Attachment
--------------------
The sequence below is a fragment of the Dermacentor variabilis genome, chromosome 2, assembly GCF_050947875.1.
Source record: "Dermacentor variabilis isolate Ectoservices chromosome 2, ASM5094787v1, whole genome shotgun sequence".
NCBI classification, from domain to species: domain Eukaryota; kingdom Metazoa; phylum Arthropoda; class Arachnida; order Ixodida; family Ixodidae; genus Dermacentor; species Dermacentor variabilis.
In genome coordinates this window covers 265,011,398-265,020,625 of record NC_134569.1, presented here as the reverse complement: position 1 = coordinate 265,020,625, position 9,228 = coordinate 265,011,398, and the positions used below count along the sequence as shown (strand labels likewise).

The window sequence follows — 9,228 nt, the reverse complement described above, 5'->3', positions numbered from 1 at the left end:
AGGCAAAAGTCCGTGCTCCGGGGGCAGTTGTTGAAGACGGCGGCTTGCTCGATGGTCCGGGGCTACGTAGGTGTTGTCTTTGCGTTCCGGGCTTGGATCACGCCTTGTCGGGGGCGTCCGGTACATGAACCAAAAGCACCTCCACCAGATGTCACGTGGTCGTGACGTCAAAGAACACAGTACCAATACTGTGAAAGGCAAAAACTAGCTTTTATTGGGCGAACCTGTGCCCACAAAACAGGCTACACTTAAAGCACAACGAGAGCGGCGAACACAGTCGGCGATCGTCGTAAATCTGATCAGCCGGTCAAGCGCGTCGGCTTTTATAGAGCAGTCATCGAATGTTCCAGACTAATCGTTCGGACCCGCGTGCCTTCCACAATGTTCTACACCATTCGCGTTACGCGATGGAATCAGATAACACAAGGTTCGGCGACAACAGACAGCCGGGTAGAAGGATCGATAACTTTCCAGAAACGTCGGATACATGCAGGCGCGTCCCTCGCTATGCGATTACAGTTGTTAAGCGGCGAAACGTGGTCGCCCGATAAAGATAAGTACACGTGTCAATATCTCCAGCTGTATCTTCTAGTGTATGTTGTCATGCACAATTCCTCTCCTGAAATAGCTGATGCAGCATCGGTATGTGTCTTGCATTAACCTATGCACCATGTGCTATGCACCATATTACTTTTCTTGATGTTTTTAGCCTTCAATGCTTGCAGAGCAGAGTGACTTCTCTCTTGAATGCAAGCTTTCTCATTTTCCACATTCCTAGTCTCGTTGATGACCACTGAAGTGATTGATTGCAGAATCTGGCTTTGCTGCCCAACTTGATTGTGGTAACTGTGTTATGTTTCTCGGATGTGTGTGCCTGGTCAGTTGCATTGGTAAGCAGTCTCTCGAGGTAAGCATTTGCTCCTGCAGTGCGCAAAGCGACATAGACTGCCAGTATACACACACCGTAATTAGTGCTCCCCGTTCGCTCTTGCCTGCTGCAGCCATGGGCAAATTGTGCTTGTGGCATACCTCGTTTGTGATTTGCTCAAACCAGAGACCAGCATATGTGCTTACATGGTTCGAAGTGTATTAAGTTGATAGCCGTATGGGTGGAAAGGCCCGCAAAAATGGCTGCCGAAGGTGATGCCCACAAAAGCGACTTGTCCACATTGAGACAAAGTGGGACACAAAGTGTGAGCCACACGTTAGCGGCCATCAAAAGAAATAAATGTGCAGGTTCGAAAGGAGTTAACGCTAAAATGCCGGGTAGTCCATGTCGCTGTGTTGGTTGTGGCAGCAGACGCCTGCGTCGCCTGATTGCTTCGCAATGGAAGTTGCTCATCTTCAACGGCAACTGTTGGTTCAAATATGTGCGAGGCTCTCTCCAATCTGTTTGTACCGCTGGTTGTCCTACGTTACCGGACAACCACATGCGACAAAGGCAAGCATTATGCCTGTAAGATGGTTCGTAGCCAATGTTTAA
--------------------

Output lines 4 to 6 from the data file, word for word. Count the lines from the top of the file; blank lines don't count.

In genome coordinates this window covers 265,011,398-265,020,625 of record NC_134569.1, presented here as the reverse complement: position 1 = coordinate 265,020,625, position 9,228 = coordinate 265,011,398, and the positions used below count along the sequence as shown (strand labels likewise).

The window sequence follows — 9,228 nt, the reverse complement described above, 5'->3', positions numbered from 1 at the left end:
AGGCAAAAGTCCGTGCTCCGGGGGCAGTTGTTGAAGACGGCGGCTTGCTCGATGGTCCGGGGCTACGTAGGTGTTGTCTTTGCGTTCCGGGCTTGGATCACGCCTTGTCGGGGGCGTCCGGTACATGAACCAAAAGCACCTCCACCAGATGTCACGTGGTCGTGACGTCAAAGAACACAGTACCAATACTGTGAAAGGCAAAAACTAGCTTTTATTGGGCGAACCTGTGCCCACAAAACAGGCTACACTTAAAGCACAACGAGAGCGGCGAACACAGTCGGCGATCGTCGTAAATCTGATCAGCCGGTCAAGCGCGTCGGCTTTTATAGAGCAGTCATCGAATGTTCCAGACTAATCGTTCGGACCCGCGTGCCTTCCACAATGTTCTACACCATTCGCGTTACGCGATGGAATCAGATAACACAAGGTTCGGCGACAACAGACAGCCGGGTAGAAGGATCGATAACTTTCCAGAAACGTCGGATACATGCAGGCGCGTCCCTCGCTATGCGATTACAGTTGTTAAGCGGCGAAACGTGGTCGCCCGATAAAGATAAGTACACGTGTCAATATCTCCAGCTGTATCTTCTAGTGTATGTTGTCATGCACAATTCCTCTCCTGAAATAGCTGATGCAGCATCGGTATGTGTCTTGCATTAACCTATGCACCATGTGCTATGCACCATATTACTTTTCTTGATGTTTTTAGCCTTCAATGCTTGCAGAGCAGAGTGACTTCTCTCTTGAATGCAAGCTTTCTCATTTTCCACATTCCTAGTCTCGTTGATGACCACTGAAGTGATTGATTGCAGAATCTGGCTTTGCTGCCCAACTTGATTGTGGTAACTGTGTTATGTTTCTCGGATGTGTGTGCCTGGTCAGTTGCATTGGTAAGCAGTCTCTCGAGGTAAGCATTTGCTCCTGCAGTGCGCAAAGCGACATAGACTGCCAGTATACACACACCGTAATTAGTGCTCCCCGTTCGCTCTTGCCTGCTGCAGCCATGGGCAAATTGTGCTTGTGGCATACCTCGTTTGTGATTTGCTCAAACCAGAGACCAGCATATGTGCTTACATGGTTCGAAGTGTATTAAGTTGATAGCCGTATGGGTGGAAAGGCCCGCAAAAATGGCTGCCGAAGGTGATGCCCACAAAAGCGACTTGTCCACATTGAGACAAAGTGGGACACAAAGTGTGAGCCACACGTTAGCGGCCATCAAAAGAAATAAATGTGCAGGTTCGAAAGGAGTTAACGCTAAAATGCCGGGTAGTCCATGTCGCTGTGTTGGTTGTGGCAGCAGACGCCTGCGTCGCCTGATTGCTTCGCAATGGAAGTTGCTCATCTTCAACGGCAACTGTTGGTTCAAATATGTGCGAGGCTCTCTCCAATCTGTTTGTACCGCTGGTTGTCCTACGTTACCGGACAACCACATGCGACAAAGGCAAGCATTATGCCTGTAAGATGGTTCGTAGCCAATGTTTAA